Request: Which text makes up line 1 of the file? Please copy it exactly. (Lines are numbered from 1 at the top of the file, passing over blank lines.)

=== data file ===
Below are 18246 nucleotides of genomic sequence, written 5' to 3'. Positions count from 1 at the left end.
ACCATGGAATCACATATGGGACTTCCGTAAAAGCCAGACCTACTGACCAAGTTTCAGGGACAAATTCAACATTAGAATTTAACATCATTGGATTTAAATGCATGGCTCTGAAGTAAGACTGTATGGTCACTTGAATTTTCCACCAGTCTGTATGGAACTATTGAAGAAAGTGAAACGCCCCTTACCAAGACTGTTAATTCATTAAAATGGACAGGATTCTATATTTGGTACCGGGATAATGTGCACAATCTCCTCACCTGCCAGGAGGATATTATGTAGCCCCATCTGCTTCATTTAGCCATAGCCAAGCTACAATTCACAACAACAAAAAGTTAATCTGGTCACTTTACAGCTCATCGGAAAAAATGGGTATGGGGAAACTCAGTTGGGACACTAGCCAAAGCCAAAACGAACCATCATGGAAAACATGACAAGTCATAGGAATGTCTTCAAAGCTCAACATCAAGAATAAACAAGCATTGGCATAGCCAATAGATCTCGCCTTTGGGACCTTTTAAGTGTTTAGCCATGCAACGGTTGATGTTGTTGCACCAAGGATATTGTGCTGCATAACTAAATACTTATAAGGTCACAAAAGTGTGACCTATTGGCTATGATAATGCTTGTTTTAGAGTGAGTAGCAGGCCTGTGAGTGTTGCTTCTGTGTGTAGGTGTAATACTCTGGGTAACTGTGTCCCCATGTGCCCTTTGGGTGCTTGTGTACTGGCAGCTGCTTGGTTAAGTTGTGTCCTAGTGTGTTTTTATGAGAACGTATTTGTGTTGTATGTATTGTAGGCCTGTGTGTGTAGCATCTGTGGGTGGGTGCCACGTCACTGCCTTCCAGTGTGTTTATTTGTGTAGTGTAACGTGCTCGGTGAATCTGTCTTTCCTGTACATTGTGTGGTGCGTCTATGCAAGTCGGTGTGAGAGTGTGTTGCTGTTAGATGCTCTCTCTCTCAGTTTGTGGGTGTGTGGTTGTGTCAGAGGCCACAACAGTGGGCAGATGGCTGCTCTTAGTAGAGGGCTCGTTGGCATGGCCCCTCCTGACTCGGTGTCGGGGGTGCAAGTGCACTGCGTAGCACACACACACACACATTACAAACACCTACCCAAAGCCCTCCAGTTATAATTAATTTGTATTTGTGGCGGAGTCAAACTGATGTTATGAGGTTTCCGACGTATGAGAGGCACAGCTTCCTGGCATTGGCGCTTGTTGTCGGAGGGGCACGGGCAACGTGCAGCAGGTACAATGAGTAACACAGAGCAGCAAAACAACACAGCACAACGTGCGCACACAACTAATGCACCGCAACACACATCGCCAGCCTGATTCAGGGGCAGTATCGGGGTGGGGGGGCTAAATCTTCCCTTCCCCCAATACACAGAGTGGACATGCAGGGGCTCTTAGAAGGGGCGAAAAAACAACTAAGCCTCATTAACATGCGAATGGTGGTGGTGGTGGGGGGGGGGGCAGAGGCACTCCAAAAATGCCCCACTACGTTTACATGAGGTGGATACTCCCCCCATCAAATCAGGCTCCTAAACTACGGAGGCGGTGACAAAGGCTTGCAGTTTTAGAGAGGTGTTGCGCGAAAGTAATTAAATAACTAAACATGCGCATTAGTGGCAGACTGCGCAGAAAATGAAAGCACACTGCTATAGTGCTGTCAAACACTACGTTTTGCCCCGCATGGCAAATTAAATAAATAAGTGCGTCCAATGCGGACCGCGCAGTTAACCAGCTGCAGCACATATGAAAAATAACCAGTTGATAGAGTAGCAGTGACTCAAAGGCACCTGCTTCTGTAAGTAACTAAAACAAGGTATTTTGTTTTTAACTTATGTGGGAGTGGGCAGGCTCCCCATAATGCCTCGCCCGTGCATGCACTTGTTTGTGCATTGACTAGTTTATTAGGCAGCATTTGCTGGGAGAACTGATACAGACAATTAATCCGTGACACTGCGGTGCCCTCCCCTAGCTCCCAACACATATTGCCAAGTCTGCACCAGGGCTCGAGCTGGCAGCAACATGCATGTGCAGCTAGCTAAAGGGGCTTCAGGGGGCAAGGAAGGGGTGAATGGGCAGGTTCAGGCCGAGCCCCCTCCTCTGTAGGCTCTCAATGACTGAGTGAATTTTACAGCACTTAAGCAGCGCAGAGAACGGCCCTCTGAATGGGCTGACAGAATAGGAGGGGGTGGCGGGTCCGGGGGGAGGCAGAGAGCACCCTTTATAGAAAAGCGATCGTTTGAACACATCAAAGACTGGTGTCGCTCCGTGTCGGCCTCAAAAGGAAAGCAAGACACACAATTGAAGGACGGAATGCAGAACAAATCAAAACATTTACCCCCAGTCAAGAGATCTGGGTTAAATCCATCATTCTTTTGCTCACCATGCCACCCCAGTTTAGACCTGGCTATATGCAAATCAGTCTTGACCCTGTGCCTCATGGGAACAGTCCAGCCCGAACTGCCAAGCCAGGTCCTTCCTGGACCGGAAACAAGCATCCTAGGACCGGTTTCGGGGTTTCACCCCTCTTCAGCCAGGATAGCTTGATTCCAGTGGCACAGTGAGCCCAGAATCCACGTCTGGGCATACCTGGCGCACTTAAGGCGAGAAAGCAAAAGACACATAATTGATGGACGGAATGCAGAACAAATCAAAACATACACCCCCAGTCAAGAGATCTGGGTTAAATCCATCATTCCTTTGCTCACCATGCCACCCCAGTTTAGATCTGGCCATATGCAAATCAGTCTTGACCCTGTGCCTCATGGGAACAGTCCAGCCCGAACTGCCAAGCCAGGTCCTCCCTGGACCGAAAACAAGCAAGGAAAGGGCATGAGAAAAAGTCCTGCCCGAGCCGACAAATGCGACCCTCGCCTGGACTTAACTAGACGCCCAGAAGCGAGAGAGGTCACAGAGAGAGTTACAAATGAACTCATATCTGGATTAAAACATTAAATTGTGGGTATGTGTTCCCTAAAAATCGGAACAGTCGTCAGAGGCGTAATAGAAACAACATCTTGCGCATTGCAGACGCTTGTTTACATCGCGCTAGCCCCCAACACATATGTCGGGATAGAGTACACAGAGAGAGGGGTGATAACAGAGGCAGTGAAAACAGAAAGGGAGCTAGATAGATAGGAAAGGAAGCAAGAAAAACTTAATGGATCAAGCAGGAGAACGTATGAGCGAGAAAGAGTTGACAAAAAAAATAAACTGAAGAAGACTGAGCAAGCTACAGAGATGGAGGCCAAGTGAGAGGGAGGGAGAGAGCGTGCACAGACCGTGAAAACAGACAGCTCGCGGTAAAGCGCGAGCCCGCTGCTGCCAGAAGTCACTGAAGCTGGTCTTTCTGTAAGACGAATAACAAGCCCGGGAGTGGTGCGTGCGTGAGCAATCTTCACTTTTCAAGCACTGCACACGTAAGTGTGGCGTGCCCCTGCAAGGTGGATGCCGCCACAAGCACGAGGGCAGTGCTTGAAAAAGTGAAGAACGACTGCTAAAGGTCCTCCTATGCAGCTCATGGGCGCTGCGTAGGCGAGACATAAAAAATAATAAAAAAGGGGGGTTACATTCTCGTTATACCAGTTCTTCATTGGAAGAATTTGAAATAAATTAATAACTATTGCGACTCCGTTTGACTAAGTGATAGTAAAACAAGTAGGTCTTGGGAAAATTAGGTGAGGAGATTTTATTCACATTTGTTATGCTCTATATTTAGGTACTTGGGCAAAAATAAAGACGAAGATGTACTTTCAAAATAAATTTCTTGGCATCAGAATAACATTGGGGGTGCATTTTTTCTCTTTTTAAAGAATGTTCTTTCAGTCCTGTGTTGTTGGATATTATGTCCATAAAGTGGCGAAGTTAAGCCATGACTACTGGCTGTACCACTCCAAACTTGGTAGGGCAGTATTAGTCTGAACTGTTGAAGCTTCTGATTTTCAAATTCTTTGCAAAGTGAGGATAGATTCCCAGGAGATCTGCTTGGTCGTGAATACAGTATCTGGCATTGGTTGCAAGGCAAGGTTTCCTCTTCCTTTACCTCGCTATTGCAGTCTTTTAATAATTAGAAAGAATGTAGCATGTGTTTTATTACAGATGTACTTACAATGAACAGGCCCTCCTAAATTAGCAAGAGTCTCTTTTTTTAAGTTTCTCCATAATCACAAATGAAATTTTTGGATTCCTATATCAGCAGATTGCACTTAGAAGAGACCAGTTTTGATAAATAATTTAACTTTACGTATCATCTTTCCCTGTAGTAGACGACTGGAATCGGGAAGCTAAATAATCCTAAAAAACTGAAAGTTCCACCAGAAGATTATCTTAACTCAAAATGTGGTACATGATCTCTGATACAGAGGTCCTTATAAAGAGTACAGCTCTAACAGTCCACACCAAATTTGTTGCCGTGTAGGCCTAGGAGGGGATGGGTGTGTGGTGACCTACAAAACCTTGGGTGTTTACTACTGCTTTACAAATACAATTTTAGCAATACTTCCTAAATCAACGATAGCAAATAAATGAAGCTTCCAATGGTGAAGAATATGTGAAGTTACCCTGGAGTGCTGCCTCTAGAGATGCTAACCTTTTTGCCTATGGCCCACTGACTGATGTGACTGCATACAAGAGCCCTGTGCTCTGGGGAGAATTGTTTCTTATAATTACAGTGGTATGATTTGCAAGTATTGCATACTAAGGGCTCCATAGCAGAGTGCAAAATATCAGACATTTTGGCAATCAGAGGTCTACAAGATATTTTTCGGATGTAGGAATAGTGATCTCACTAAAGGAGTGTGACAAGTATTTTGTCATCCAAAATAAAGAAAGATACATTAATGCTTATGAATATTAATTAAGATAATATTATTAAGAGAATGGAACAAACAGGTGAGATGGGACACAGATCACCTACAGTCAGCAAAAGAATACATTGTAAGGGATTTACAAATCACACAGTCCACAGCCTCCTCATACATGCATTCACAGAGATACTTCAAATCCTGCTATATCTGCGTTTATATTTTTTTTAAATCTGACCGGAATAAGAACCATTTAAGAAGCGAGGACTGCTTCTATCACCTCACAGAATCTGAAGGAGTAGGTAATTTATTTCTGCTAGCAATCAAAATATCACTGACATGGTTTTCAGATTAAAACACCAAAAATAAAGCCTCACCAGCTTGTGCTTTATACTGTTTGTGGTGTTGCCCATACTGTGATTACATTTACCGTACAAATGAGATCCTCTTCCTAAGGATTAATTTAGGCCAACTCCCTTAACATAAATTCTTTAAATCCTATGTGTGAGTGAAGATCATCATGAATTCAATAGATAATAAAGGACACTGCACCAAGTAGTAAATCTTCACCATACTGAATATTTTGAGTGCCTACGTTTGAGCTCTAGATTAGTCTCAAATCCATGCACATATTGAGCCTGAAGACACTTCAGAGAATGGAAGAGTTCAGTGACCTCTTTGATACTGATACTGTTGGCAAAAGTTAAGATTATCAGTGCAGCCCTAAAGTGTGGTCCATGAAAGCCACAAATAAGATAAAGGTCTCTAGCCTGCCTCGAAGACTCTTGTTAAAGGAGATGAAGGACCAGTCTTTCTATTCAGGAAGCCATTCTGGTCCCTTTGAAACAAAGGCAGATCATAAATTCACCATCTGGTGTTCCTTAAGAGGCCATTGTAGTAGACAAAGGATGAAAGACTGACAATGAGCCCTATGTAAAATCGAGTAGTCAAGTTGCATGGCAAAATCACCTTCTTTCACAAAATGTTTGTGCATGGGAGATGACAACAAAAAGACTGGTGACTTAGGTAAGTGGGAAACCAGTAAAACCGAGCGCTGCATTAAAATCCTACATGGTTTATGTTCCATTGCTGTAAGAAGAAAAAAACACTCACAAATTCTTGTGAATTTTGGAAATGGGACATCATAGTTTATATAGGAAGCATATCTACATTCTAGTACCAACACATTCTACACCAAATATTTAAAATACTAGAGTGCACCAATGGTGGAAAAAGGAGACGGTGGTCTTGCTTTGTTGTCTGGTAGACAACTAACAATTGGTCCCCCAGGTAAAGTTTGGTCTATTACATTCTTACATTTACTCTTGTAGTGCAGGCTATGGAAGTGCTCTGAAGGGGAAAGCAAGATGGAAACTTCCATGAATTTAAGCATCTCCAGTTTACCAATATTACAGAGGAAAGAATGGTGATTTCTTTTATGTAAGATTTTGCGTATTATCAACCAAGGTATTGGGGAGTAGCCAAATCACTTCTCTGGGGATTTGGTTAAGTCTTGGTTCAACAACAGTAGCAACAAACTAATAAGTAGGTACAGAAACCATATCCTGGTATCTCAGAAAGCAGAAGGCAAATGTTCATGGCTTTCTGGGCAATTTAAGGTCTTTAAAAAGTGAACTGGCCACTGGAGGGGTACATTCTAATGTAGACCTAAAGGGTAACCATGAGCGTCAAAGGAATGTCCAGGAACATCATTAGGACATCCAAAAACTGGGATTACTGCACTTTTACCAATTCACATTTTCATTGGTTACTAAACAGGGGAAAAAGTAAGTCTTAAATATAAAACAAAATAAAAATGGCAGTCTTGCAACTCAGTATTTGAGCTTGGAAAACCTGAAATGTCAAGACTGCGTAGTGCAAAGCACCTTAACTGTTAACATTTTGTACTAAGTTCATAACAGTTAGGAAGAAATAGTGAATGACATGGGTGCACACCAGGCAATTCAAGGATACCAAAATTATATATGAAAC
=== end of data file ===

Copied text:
Below are 18246 nucleotides of genomic sequence, written 5' to 3'. Positions count from 1 at the left end.